Questions That Demanded Jesus’ Response

Jesus’ forgiveness isn’t for the few, but the many. How does He respond to those who don’t believe?


I remember a pastor once telling me, “Where there’s a work of God, there’s a work of Satan. BUT, the work of God is always greater.” It’s one of those quotes that just kinda stuck. I hear his voice in my head repeating that phrase in times of trial. Spiritual opposition is expected in the Christian faith, and Jesus was no stranger to the enemy.

But, the enemy doesn’t always look like we think he will. Sometimes he hides behind a popular TV series, a social media website, or even religious leaders dressed up with all the “right” answers. Immediately after Jesus healed the paralytic of his soul condition (sin)…

“Some of the scribes were sitting there and reasoning in their hearts, ‘Why does this Man speak blasphemies like this? Who can forgive sins but God alone?’” Mark 2:7

The scribes were trained in all matters of the law. They knew the Old Testament backwards and forwards, yet they failed to see the fulfillment of the Old Testament prophecies sitting right in front of their faces! They were on the right track with their reasoning — “Who can forgive sins but God alone?”

“But immediately, when Jesus perceived in His spirit that they reasoned thus within themselves, He said to them, ‘Why do you reason about these things in your hearts?…”

Jesus’ response to their questioning wasn’t rage. He didn’t flip tables or tell them to scram. He gave them another question — Why are you thinking about these things in your hearts?

The scribes didn’t even open their mouths, but Jesus responded to their thoughts, allowing just one more example of His divinity in these moments. Jesus knows exactly how to meet people where they are. The scribes prided themselves on knowledge (and were famous for asking Jesus complicated questions). Jesus answered their questions with a question.

“‘Which is easier to say to the paralytic, ‘Your sins are forgiven you,’ or to say, ‘Arise, take up your bed and walk?’” Mark 2:9

I believe there are various interpretations of this verse. Let me give my humble opinion and say that it is just that: an opinion. It’s easy for someone to say, “Your sins are forgiven.” The actual words aren’t difficult. But it can’t be proven this side of heaven. In a sense, it was easier for Jesus to say this because there was no way to prove it. Healing the paralytic, however, required proof. People would know immediately if he got up from his bed, or if Jesus’ claim to power was a sham. So after He got the scribes thinking (I picture a dramatic pause after the question He proposed), Jesus said…

“‘But that you may know that the Son of Man has power on earth to forgive sins,’ — He said to the paralytic, ‘I say to you arise, take up your bed, and go to your house.’ Immediately he arose, took up the bed, and went out in the presence of them all…” Mark 2:8-12a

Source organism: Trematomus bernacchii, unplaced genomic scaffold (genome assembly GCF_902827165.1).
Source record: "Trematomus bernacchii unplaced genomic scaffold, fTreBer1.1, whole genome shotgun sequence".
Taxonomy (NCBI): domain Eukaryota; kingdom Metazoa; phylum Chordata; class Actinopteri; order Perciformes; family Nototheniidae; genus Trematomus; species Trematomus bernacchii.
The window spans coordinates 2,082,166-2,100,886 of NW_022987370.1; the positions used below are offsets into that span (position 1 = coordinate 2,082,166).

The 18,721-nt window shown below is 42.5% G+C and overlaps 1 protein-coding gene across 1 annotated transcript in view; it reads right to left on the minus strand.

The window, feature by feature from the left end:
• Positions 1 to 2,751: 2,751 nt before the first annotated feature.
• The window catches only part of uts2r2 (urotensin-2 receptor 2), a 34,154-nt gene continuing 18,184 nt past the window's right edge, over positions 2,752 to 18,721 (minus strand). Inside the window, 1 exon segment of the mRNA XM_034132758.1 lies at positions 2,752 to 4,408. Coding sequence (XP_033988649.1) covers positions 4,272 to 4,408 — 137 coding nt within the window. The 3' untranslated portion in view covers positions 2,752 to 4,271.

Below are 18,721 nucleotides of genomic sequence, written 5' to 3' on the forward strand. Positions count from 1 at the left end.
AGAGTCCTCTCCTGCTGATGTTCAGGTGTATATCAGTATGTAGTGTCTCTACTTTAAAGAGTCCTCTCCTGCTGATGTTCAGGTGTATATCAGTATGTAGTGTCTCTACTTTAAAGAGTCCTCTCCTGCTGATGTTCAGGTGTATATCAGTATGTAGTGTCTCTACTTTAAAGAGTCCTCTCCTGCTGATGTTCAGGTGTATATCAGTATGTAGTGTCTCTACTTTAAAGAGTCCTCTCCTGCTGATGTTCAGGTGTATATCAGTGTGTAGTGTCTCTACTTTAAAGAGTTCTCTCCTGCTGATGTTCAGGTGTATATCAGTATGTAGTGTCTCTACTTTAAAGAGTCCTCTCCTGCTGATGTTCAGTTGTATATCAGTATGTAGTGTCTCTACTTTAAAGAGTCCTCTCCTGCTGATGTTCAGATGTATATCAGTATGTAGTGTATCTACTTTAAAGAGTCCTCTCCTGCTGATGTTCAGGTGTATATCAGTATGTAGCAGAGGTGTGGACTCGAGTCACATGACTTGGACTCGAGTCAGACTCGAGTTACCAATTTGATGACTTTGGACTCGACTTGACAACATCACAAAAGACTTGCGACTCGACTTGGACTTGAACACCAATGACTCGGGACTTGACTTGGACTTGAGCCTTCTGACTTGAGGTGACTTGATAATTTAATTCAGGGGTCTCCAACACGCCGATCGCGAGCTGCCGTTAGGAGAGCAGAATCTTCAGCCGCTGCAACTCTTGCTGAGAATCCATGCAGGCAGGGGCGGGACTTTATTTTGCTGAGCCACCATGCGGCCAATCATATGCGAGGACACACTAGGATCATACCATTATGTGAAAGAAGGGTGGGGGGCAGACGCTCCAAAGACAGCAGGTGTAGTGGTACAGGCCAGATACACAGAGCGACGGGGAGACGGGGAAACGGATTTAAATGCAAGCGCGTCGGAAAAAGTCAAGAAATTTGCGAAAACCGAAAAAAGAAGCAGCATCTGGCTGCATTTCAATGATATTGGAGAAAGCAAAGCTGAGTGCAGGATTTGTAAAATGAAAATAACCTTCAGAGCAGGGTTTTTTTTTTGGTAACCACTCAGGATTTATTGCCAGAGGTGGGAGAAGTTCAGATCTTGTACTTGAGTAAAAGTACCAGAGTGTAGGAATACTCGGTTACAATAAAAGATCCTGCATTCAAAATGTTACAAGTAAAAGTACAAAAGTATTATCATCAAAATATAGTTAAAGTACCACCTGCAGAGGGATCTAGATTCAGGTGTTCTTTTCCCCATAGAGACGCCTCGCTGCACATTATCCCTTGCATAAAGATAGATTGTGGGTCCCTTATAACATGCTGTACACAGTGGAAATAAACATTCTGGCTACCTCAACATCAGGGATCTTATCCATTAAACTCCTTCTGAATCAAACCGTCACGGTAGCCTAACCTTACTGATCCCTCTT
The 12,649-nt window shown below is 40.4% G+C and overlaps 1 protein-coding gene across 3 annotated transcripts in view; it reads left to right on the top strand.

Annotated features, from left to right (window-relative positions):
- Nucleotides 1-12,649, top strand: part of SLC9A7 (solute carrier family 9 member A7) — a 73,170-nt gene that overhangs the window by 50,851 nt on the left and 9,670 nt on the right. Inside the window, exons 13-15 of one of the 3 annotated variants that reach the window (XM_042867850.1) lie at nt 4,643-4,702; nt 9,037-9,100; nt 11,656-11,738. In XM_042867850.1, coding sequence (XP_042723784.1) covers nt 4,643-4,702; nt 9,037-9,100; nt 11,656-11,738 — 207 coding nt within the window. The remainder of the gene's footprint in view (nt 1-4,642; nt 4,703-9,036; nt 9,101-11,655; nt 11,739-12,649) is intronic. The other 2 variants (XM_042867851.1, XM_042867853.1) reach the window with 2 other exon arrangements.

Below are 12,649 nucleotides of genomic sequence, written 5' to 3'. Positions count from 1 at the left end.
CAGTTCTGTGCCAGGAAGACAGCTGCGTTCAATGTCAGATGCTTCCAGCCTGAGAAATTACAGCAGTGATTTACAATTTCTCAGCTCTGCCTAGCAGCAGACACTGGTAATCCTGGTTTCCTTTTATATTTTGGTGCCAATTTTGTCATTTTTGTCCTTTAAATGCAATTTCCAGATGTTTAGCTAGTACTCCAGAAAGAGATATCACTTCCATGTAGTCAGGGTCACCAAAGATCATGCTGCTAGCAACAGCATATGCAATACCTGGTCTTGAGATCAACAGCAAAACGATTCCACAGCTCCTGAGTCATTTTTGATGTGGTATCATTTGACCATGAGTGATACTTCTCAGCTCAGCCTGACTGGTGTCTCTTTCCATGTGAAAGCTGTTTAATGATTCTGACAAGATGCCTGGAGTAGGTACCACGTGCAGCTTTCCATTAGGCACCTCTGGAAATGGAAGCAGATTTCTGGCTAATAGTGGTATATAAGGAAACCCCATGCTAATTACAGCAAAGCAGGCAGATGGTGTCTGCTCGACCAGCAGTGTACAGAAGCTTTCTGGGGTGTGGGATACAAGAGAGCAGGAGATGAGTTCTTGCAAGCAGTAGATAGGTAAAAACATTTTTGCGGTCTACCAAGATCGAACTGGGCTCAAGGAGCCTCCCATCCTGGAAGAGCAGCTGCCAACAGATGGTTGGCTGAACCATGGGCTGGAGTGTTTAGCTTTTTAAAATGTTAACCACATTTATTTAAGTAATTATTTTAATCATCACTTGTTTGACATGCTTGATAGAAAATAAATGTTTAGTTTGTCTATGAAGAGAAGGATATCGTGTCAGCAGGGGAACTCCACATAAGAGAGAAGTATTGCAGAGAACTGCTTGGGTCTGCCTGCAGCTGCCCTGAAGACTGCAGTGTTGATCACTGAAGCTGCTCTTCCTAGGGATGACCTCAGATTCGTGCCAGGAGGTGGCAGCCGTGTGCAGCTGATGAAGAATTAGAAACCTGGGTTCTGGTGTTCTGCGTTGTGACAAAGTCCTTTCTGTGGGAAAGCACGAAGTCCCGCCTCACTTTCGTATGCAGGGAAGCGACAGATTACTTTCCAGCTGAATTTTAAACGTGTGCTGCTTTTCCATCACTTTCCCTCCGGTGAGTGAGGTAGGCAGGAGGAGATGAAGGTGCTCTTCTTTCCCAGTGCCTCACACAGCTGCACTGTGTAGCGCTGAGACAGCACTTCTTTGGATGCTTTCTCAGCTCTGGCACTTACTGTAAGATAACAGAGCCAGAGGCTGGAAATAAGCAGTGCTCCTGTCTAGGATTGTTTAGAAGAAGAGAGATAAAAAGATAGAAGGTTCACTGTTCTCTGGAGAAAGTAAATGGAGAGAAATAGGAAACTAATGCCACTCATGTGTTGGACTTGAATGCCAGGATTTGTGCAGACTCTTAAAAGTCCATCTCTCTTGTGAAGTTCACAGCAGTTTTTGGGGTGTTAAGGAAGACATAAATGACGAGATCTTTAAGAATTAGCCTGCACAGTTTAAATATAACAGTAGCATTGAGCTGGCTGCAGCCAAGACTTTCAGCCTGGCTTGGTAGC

Jesus proved His power to every person present—the homeowner, the scribes, the common people, the disciples. He forgave the man’s sins and completely healed his body.  Did you catch the “why?”

“That you may know that the Son of Man has power on earth to forgive sins.” 

Jesus’ forgiveness isn’t for the few, but the many. Second Peter 3:9 says that God is “not willing that any should perish, but that all should come to repentance”…[even the scribes, even you, even me.] He gave them every opportunity to believe. He demonstrated to everyone present that He was the Son of Man they had waited for, and He wasn’t some far-off God. He has the power ON EARTH to forgive sins.

Instead of opening their hearts and minds to a Messiah that looked nothing like the political leader they expected, many of the scribes and Pharisees put Jesus in a box and missed out entirely. When Jesus didn’t meet their man-made guidelines, many discounted Him as a mere man. If only they had truly seen, they would have discovered a Mirror Man, One who could show them the honest condition of their hearts, which were as paralyzed as the man that came down through the roof.  

To the paralytic and his family, I can’t imagine the joy that came with his newfound ability to walk. But to the crowd who realized how spiritually paralyzed they were, they were given unspeakable hope through this Man named Jesus. He was the Messiah sent to rescue them and heal them. He had all the power to wipe their record clean and raise them up for a greater purpose. And He wants to do the same with us.

How will we respond? More on that tomorrow.

Oh, and in case you missed the first two posts about the Healing of the Paralytic, you can catch them here:

1. Handling Paralysis

2. When Jesus Says What You Least Expect, But Most Need

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